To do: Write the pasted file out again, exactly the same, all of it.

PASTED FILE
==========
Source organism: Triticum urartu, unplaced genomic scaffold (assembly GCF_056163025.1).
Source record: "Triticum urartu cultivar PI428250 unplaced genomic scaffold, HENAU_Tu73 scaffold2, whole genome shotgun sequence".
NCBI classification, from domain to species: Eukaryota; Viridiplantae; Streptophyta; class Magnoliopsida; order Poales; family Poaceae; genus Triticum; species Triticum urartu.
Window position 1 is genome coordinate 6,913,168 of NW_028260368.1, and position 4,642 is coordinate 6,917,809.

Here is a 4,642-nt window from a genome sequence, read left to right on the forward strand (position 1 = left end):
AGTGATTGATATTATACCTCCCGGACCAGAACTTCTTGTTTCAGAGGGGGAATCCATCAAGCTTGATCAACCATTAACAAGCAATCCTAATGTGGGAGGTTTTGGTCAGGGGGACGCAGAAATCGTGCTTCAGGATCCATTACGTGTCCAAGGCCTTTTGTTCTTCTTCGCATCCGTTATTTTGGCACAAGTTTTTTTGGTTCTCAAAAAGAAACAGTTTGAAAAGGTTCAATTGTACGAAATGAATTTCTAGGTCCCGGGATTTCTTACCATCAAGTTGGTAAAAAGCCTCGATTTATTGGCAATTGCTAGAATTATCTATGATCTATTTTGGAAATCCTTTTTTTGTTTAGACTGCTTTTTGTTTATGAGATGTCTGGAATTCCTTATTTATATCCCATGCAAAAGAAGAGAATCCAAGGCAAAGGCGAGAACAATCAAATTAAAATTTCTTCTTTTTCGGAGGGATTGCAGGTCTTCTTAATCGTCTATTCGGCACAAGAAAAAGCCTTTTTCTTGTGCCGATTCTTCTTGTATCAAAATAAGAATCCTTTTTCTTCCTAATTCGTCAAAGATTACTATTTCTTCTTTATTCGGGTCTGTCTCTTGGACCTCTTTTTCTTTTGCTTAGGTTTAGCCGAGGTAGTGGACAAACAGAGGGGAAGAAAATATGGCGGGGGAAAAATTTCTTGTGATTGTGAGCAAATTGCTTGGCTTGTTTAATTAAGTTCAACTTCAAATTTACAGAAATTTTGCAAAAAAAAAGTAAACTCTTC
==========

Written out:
Source organism: Triticum urartu, unplaced genomic scaffold (assembly GCF_056163025.1).
Source record: "Triticum urartu cultivar PI428250 unplaced genomic scaffold, HENAU_Tu73 scaffold2, whole genome shotgun sequence".
NCBI classification, from domain to species: Eukaryota; Viridiplantae; Streptophyta; class Magnoliopsida; order Poales; family Poaceae; genus Triticum; species Triticum urartu.
Window position 1 is genome coordinate 6,913,168 of NW_028260368.1, and position 4,642 is coordinate 6,917,809.

Here is a 4,642-nt window from a genome sequence, read left to right on the forward strand (position 1 = left end):
AGTGATTGATATTATACCTCCCGGACCAGAACTTCTTGTTTCAGAGGGGGAATCCATCAAGCTTGATCAACCATTAACAAGCAATCCTAATGTGGGAGGTTTTGGTCAGGGGGACGCAGAAATCGTGCTTCAGGATCCATTACGTGTCCAAGGCCTTTTGTTCTTCTTCGCATCCGTTATTTTGGCACAAGTTTTTTTGGTTCTCAAAAAGAAACAGTTTGAAAAGGTTCAATTGTACGAAATGAATTTCTAGGTCCCGGGATTTCTTACCATCAAGTTGGTAAAAAGCCTCGATTTATTGGCAATTGCTAGAATTATCTATGATCTATTTTGGAAATCCTTTTTTTGTTTAGACTGCTTTTTGTTTATGAGATGTCTGGAATTCCTTATTTATATCCCATGCAAAAGAAGAGAATCCAAGGCAAAGGCGAGAACAATCAAATTAAAATTTCTTCTTTTTCGGAGGGATTGCAGGTCTTCTTAATCGTCTATTCGGCACAAGAAAAAGCCTTTTTCTTGTGCCGATTCTTCTTGTATCAAAATAAGAATCCTTTTTCTTCCTAATTCGTCAAAGATTACTATTTCTTCTTTATTCGGGTCTGTCTCTTGGACCTCTTTTTCTTTTGCTTAGGTTTAGCCGAGGTAGTGGACAAACAGAGGGGAAGAAAATATGGCGGGGGAAAAATTTCTTGTGATTGTGAGCAAATTGCTTGGCTTGTTTAATTAAGTTCAACTTCAAATTTACAGAAATTTTGCAAAAAAAAAGTAAACTCTTC